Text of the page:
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Colin Rigley

Colin Rigley
Colin Rigley is a Content Writer/Editorial Strategist for Preventive Vet who has more than a decade of experience in journalism, content production, and sleeping on a tiny sliver of the bed because the animals are sprawled across the rest of it. He’s an avid writer, photographer, traveler, and semi-professional doofus who has been a member of the Preventive Vet team since 2017. He lives in Seattle with his wonderful girlfriend; two cats who graciously let him wait on their every need; and three-legged, coated Mexican hairless street dog, which is a really complicated answer to the question “What kind of dog is that?”

Recent Posts

How to Find Non-Toxic Dog Toys and Tell If a Toy is Safe

 
You may have read scary reports about toxins such as lead turning up in dog toys, or shady manufacturing processes for dog chews and toys brought in overseas from places like China. But there's one thing you probably haven’t heard: How to tell whether the dog toy you just bought, or are about to buy, might be toxic.

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Topics: pet safety tips, Chewing, Toxicity in dogs, Playing Fetch, Dog toys

What You Should Know About Flying With Dogs or Cats in a Plane's Cargo Hold

 
On June, 2016, United Airlines flight 1859 landed in Phoenix with a dead Yorkshire Terrier, Diamond, in its cargo hold. Official cause of death was complications due to “cardiac arteriosclerosis.” A month earlier, Pinkerton was also found dead when United Airlines flight 0722 landed in Phoenix — the cause of death in that case was listed simply as “heart failure.”

Those are but two deaths out of a total of nine that United Airlines reported to the U.S. Department of Transportation in 2016, the most of any airline that year. All airlines are required to make these “animal incident reports” of death or injuries to animals on their flights. United reported 23 incidents (deaths and injuries) in total, but they weren’t the only airline to have pets die on their planes.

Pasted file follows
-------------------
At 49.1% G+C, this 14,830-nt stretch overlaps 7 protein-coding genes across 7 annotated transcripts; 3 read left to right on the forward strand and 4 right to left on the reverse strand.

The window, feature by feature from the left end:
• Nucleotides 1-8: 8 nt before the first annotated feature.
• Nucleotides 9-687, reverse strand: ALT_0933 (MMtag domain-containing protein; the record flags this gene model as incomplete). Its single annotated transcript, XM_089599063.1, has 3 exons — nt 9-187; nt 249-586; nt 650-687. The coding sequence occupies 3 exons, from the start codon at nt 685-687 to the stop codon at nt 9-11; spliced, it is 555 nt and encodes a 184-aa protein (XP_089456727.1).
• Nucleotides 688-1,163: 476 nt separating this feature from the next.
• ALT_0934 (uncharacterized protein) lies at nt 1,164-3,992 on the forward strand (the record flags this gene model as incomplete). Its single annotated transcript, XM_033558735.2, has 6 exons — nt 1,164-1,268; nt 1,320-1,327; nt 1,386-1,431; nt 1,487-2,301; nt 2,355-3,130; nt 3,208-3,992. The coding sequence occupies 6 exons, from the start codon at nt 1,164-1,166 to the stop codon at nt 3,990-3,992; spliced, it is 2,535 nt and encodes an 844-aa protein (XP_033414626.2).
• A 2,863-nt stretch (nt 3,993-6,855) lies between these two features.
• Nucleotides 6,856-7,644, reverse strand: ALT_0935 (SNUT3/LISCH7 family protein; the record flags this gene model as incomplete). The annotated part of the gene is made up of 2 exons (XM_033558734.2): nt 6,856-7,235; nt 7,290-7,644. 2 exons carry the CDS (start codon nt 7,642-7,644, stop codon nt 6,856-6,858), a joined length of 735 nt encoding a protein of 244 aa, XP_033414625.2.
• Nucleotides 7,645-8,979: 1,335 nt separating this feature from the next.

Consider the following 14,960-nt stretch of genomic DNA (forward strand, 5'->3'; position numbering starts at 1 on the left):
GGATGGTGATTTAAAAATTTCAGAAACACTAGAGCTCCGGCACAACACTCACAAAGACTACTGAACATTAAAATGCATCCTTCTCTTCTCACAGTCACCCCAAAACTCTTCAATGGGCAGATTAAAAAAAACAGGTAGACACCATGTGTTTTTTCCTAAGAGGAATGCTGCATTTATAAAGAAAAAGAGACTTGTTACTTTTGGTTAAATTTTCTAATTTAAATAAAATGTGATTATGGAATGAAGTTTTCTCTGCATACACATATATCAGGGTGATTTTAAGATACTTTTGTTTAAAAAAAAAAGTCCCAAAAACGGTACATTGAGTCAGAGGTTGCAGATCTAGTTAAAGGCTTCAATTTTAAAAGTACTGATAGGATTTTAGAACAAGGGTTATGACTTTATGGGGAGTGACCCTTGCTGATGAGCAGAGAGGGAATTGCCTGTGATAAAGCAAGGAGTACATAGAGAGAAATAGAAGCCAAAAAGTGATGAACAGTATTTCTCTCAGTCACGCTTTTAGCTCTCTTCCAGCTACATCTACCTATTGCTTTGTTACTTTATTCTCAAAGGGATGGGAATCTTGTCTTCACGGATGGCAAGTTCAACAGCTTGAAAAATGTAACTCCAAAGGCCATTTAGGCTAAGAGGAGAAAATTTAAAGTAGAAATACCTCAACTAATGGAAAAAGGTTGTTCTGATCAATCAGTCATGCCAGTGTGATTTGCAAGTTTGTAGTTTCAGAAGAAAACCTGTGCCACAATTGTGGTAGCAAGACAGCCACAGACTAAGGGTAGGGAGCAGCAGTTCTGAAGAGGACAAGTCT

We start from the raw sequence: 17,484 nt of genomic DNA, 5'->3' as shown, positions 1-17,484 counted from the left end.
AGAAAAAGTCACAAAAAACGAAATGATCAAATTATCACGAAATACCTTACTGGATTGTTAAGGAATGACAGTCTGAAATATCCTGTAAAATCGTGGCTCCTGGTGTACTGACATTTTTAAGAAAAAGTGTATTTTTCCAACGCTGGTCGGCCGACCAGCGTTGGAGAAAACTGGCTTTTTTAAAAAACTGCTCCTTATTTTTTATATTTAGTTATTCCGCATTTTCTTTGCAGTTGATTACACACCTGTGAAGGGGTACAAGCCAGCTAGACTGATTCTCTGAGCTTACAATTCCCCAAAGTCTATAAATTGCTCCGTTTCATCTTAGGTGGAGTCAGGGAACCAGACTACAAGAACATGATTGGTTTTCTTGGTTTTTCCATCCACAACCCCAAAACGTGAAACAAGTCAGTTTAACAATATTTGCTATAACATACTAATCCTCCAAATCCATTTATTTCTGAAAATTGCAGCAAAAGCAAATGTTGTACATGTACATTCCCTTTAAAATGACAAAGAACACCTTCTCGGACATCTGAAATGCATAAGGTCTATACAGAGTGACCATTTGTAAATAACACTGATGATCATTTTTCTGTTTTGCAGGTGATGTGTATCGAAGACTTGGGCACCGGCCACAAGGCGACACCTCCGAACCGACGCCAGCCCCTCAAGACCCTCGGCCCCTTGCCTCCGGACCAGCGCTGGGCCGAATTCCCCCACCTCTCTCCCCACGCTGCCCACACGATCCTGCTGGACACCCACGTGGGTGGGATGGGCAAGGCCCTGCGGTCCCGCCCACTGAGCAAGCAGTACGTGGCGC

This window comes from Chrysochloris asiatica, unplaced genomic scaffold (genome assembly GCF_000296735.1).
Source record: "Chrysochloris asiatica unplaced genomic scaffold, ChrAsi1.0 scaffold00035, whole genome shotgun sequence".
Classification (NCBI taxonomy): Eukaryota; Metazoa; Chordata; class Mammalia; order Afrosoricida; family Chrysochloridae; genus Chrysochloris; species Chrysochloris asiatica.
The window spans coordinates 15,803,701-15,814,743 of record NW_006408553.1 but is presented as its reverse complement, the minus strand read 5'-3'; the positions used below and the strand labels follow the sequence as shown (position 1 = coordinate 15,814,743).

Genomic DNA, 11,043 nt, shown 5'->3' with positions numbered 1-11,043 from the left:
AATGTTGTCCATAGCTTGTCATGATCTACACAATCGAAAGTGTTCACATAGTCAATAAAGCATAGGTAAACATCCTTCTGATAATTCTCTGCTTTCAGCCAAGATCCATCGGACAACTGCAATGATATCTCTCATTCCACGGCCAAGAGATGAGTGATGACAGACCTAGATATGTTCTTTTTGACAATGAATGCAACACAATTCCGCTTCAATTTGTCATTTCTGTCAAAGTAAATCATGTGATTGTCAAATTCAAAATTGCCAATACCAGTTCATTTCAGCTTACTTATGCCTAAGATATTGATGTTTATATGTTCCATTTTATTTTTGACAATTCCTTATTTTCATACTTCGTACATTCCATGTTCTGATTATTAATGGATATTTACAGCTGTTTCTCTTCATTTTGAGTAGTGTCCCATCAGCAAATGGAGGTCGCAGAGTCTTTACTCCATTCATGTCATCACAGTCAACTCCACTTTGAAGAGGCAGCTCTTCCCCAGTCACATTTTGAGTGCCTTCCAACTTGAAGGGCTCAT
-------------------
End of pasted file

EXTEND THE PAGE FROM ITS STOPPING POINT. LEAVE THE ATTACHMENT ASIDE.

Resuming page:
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Topics: Crate Training, How to Travel with Dogs, travel anxiety, Heat Exhaustion, Travel, Brachycephalic, Traveling with your cat, Anxiety in Dogs, Traveling with your dog, Anxiety in Cats, Acepromazine

The Top 10 Halloween Dangers for Dogs


Ah, Halloween; the time of year when no one is allowed to say that you can’t dress up as a superhero while eating enough sugar to put yourself into low-Earth orbit. For you, Halloween might be a fun reprieve from normal clothes, as well as a candy-fueled kickoff to the holidays. But for a dog it presents a new batch of hazards. Here are the Top 10 Halloween dangers for dogs you need to watch out for.

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Topics: Dog Safety, pet safety tips, Dogs, Xylitol Dogs, canine chocolate toxicity, Toxicity in dogs, Blog, Pet costumes, Dog costumes, Halloween, Trick or Treat

Teaching Your Puppy to Stop Jumping


What could possibly be more adorable than a happy, bouncing puppy, amirite?

But most would agree that a bouncing 20, 30, or 50-pound adult dog is decidedly less cute.